Photo by Santa Monica Mountains National Recreation Area from Flickr

Total Distance: 2 Miles

Level of Difficulty: Beginner to Intermediate

 

The Saddle Peak Trail in Malibu has the sixth tallest peak point, elevating up to 450 feet. A wooded area filled with wild berries and Humboldt lilies surrounds the trail, making spring the perfect time to visit this place. Aside from epic ocean views, Saddle Peak Trail also offers gorgeous overlooks of Cold Creek Canyon, Malibu Creek Canyon, and the Calabasas Peak. 

 

Start at the trailhead and follow the 2-mile round trip hike through the Santa Monica mountains. What is also unique with the Saddle Peak trail is that it intersects with other hiking trails like the Backbone trail and the Stunt Peak trail. Since the trails aren’t too steep, this makes Saddle Peak Trail one of the most family-friendly Malibu hikes. Dogs are not allowed on the trail, but you can ride on horseback. This high hike will surely be worth it because of the sweeping mountaintop view of beautiful places in Malibu like Point Dume, Catalina island, and the Channel Islands. 

8. Sycamore Canyon Trail

Sycamore Canyon parking space with scenic ocean overlook

Photo by daveynin from Flickr

Total Distance: 6 miles 

Level of Difficulty: Intermediate to Advanced

 

The Big Sycamore Canyon Trail is the perfect family hiking destination because of its kid-friendly and easy leveled fire road trail. The 6-mile trail is not just for trekking but also biking and horseback riding. The trail starts from the Satwiwa Cultural Center and ends at the Sycamore campgrounds which are one of the best camping spots in California. Once you head down from the campsite, you will be rewarded with the magnificent sights of the Old Boney Mountain overhead. Best of all, you can take a respite on the beach at Sycamore Cove after your hike. All stopovers and picnic areas have benches and restrooms available so you don’t have to worry about cleaning up or taking a wash. 

9. Paseo Miramar

Ocean view from the Paseo Miramar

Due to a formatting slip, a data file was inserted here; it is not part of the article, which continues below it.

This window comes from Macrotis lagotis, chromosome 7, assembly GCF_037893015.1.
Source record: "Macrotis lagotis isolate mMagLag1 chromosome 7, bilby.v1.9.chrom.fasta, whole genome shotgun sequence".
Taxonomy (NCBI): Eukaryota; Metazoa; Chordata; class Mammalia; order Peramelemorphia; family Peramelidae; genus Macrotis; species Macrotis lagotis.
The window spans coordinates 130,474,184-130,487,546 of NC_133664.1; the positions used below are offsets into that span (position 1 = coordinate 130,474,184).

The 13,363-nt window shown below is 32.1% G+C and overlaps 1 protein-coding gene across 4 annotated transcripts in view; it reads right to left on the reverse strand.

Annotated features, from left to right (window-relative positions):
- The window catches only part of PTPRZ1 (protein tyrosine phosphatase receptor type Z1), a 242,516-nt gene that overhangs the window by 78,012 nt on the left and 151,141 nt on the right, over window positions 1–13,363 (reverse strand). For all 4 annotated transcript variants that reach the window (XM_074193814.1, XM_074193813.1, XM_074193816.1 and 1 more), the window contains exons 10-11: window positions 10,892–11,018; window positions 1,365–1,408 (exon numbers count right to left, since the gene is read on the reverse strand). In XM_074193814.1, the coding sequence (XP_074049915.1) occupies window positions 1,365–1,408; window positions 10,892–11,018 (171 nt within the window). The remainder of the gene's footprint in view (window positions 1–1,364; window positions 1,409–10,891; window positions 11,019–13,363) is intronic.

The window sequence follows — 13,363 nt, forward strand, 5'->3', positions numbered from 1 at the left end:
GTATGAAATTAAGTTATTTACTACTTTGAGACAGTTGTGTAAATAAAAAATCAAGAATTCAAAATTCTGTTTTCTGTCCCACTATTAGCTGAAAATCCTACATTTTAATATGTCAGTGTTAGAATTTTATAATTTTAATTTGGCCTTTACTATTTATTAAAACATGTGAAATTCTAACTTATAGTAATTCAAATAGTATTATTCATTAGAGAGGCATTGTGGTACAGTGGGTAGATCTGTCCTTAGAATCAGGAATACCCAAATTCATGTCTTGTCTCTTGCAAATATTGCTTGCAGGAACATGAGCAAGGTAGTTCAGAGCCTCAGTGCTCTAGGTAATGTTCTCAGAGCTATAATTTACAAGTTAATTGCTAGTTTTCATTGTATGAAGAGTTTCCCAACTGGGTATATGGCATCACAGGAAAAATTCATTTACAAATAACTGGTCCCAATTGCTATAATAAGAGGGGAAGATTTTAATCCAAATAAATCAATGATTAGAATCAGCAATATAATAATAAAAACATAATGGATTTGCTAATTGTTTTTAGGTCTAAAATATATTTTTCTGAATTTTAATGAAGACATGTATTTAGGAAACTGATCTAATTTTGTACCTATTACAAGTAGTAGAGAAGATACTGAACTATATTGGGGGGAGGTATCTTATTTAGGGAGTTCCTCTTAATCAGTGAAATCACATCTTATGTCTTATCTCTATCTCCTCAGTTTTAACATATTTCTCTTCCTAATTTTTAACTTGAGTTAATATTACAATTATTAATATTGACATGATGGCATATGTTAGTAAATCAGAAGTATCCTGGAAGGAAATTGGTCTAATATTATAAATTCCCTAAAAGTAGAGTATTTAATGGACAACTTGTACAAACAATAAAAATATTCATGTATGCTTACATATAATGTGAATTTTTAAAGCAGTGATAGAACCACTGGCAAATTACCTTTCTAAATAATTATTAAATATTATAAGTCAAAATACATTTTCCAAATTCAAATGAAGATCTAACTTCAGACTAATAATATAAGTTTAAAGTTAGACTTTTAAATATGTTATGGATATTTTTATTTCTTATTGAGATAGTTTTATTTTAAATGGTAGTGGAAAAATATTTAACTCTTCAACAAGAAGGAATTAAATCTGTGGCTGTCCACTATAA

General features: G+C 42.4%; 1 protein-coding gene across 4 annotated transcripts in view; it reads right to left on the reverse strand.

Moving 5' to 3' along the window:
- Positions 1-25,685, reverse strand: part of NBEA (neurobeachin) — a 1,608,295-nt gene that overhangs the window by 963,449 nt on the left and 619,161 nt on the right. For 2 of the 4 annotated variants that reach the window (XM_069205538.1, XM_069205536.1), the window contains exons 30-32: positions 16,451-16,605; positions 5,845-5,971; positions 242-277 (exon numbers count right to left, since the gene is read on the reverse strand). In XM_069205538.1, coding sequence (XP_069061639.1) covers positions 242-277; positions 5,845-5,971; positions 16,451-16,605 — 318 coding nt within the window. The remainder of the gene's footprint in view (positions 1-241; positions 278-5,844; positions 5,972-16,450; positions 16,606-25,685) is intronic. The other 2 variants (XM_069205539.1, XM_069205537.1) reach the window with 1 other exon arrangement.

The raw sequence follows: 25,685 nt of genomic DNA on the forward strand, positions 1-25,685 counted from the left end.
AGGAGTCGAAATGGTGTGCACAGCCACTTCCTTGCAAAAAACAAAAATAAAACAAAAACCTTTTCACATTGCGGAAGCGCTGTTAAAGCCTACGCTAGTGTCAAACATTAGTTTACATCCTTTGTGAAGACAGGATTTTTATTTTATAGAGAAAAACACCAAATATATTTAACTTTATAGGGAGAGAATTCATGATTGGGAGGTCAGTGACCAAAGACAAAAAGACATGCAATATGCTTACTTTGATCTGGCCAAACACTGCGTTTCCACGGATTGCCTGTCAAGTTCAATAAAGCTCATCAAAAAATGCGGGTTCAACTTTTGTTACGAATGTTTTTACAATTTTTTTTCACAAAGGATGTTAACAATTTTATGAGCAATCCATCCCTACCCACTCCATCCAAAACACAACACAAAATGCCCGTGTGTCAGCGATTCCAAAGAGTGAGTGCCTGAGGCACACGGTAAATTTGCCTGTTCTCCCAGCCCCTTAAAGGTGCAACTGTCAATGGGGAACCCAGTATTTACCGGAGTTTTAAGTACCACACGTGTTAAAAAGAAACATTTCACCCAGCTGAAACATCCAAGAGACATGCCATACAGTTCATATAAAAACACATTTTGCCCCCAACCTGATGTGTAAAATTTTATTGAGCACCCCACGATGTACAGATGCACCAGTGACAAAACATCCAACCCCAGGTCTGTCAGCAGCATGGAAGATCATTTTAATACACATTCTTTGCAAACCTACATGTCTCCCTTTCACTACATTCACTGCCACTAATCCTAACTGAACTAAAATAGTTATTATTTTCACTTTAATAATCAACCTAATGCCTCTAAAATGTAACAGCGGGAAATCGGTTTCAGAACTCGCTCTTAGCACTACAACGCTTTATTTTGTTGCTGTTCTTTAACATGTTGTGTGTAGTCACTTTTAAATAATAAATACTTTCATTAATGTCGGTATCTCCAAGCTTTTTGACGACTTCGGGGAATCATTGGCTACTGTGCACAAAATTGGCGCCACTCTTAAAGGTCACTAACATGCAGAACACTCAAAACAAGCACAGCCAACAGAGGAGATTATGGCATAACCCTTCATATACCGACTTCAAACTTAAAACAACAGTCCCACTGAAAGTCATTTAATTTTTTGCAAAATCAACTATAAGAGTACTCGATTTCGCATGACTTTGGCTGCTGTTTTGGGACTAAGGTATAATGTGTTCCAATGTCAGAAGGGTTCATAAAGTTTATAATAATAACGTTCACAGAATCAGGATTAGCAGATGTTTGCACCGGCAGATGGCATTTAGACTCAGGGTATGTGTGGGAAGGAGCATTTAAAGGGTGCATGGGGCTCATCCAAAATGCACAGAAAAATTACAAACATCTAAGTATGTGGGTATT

Photo by David Krieger from Flickr

Total Distance: 5 miles

Level of Difficulty: Intermediate

 

The Paseo Miramar trail is one of the most iconic hikes in Malibu with a trail extending up to 5 miles. This is where Malibu locals often go because it is near some residential areas and it isn’t as heavily trafficked as compared to other Malibu hikes. You will find a whole lot of unique stops and views through the whole hike, including the famous J. Paul Getty Villa, a recreated Roman-style museum that showcases Greek, Roman, and Etruscan antiquities.

 

Upon arriving at the summit, get a glimpse of the seaside vistas along the Pacific Palisades parkland. Apart from the scenic coastal views, you’ll even be able to see downtown Los Angeles from the pea. With a steep incline, this challenging hike is recommended for hikers who want to take on a thrilling adventure. This trail isn’t dog-friendly however, so make sure to leave your pooch behind. 

10. Zuma Ridge Trail

View of Zuma Canyon

Photo by Chris M Morris on Flickr

Total Distance: 5.4 miles

Level of Difficulty: Intermediate

 

Also known as the Zuma Ridge Motorway, this Malibu hiking trail has a desert-like road that runs along the ridge of Zuma Canyon. The broad fire trail suits beginner and intermediate hikers. Along the way, you’ll be greeted with sights of the Zuma Beach, Point Dume, and the sparkling waters of the Pacific Ocean. Zuma Ridge Trail is also one of the Malibu hiking trails that allow dogs. 

 

Once 2.7 miles from the trailhead is reached, the road will intersect with Edison Road with striking views of the Upper Zuma and Trancas Canyon. In this specific hike, there are so many routes to choose from. From the peak, you can choose to hike an additional 3.2 miles to reach the Encinal Canyon Road or you can complete a loop hike by going through the Zuma Canyon narrows back to the Zuma Canyon Trail. Zuma Ridge Trail may be one of the least hiked trails, but its sights are nevertheless breathtaking.